Google Inc. sees Detroit’s snow as a bigger barrier than Washington’s regulators for its self-driving car.
The technology giant doesn’t intend to offer a self-driving car to areas where it snows in the near term, Chris Urmson, director of Google’s self-driving car project, told reporters today in Detroit. Speaking today at the annual Automotive News World Congress conference, he also doesn’t think the National Highway Traffic Safety Administration will stand in the company’s way.
“We’re within a couple of years, probably within five years,” Urmson said of Google’s outlook for fielding a fully autonomous car on public roads. “NHTSA could certainly reactively ban it, but we don’t think that they need to grant permission ahead of time.”
Google is seeking partners to help realize co-founder Sergey Brin’s vision of safer and more efficient mobility. For now, the Mountain View, California-based company plans a pilot program in its home state with about 100 cars similar to the two-seat, egg-shaped prototypes it showed off in May, which topped out at 25 miles (40 kilometers) per hour and had no steering wheels.
“Just like any car built for use on U.S. roads, any autonomous vehicle would need to meet applicable federal motor vehicle safety standards, which falls under NHTSA’s jurisdiction,” Gordon Trowbridge, a spokesman for NHTSA, said in an e-mail. “The agency will have the appropriate policies and regulations in place to ensure the safety of these types of vehicles.”
Some of the automotive partners Google has worked with in developing its self-driving car include Robert Bosch GmbH, Continental AG, LG Electronics Inc., ZF Lenksysteme GmbH, FRIMO Group GmbH, Prefix Corp. and Roush Enterprises, Urmson said.
Google has reduced to the size of coffee cups the radar sensors and lasers its cars need to navigate roads by themselves, Urmson said. While the lasers that sat atop some of its early prototypes cost about $75,000, prices would drop dramatically once produced at scale, he said.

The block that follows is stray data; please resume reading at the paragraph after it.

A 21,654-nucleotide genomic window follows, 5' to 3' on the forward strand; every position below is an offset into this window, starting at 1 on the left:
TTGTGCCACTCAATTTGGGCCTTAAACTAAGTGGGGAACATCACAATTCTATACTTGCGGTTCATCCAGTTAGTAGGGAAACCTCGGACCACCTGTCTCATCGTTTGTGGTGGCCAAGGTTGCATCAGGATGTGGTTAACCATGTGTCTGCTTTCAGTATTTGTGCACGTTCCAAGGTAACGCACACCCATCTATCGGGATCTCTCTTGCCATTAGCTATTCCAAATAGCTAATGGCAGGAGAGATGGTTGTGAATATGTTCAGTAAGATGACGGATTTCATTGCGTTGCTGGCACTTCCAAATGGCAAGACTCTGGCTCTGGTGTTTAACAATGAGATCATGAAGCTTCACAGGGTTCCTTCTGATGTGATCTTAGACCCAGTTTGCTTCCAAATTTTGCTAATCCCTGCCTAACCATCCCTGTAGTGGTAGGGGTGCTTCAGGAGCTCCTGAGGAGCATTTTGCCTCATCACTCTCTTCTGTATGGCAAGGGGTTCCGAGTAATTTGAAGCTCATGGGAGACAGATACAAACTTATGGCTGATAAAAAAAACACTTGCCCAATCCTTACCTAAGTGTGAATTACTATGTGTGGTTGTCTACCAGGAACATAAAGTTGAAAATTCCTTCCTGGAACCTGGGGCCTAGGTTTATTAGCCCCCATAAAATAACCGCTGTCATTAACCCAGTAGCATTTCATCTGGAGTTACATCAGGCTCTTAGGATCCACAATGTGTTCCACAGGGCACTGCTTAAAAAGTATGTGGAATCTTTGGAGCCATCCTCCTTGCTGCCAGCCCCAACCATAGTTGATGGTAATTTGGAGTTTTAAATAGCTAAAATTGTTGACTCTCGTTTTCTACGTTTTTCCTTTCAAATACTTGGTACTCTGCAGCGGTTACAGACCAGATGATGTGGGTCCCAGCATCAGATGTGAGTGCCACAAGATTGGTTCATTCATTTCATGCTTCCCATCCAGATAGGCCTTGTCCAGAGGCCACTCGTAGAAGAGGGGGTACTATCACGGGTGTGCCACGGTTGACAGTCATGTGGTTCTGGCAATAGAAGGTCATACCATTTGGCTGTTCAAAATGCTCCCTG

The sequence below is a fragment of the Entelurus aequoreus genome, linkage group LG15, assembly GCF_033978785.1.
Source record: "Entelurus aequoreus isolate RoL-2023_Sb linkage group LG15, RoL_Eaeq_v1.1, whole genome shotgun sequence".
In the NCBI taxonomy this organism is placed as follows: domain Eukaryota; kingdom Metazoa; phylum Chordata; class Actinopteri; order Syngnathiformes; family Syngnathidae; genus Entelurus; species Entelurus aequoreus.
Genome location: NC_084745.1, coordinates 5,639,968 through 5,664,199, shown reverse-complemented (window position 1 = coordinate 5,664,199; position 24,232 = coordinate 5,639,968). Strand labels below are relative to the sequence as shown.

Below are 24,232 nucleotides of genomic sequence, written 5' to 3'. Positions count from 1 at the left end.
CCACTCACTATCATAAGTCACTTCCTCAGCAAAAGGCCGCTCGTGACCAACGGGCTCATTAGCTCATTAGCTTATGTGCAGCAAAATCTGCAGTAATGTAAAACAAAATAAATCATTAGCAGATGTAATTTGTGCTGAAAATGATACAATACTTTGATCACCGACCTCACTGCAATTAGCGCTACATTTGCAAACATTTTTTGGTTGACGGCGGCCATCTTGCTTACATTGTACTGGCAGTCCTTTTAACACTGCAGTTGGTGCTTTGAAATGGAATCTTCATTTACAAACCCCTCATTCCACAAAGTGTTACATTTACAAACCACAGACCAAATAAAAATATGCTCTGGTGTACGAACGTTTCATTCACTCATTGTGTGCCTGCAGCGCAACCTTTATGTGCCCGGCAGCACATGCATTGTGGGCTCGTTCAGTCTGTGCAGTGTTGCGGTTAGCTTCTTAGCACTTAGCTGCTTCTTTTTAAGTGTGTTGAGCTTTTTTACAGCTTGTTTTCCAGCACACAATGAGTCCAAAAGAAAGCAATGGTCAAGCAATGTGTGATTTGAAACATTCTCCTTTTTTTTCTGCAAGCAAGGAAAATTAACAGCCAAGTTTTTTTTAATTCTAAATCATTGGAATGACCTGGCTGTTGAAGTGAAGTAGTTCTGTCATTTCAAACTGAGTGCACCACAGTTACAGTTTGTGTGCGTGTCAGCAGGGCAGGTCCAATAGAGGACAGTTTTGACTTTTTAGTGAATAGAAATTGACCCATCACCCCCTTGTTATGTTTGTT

“There’s a lot made about the fact we have this spinning, Kentucky Fried Chicken bucket of lasers on the roof of our car,” Urmson said. “It’s ugly, it’s too big, too expensive. We’ve always known that had to go.”
The smaller sensors Google has been developing internally have improved capability to see through fog and rain, and night-driving is not a problem. Still, they won’t be a good fit for Detroit, at least initially.
“It turns out in Mountain View, it doesn’t snow,” he said. “There are a lot of places where we can get an initial deployment, understand the tests, see how people use it and then push the technological boundaries into these more challenging situations.”
Automakers have mixed opinions about pursuing a driverless future. Daimler AG’s Mercedes-Benz envisions transforming the car into a rolling, autonomous luxury lounge. It previewed that future with a display of its F 015 concept car at last week’s Consumers Electronics Show.
Ford Motor Co. Chief Executive Officer Mark Fields at the same show said his company is focusing on less-expensive features that will assist in driving. Another carmaker probably will introduce a self-driving vehicle within a half-decade, he said.
Fields’s predecessor at Ford, Alan Mulally, was named to Google’s board in July, lending auto expertise to the technology company. Still, Urmson said Google’s ambitions are not to become the next Ford.
“We have some skills in making the self-driving technology, but the automotive world has spent the last 100 years perfecting the process of building vehicles,” Urmson said. “We’re definitely not in the business of making cars.”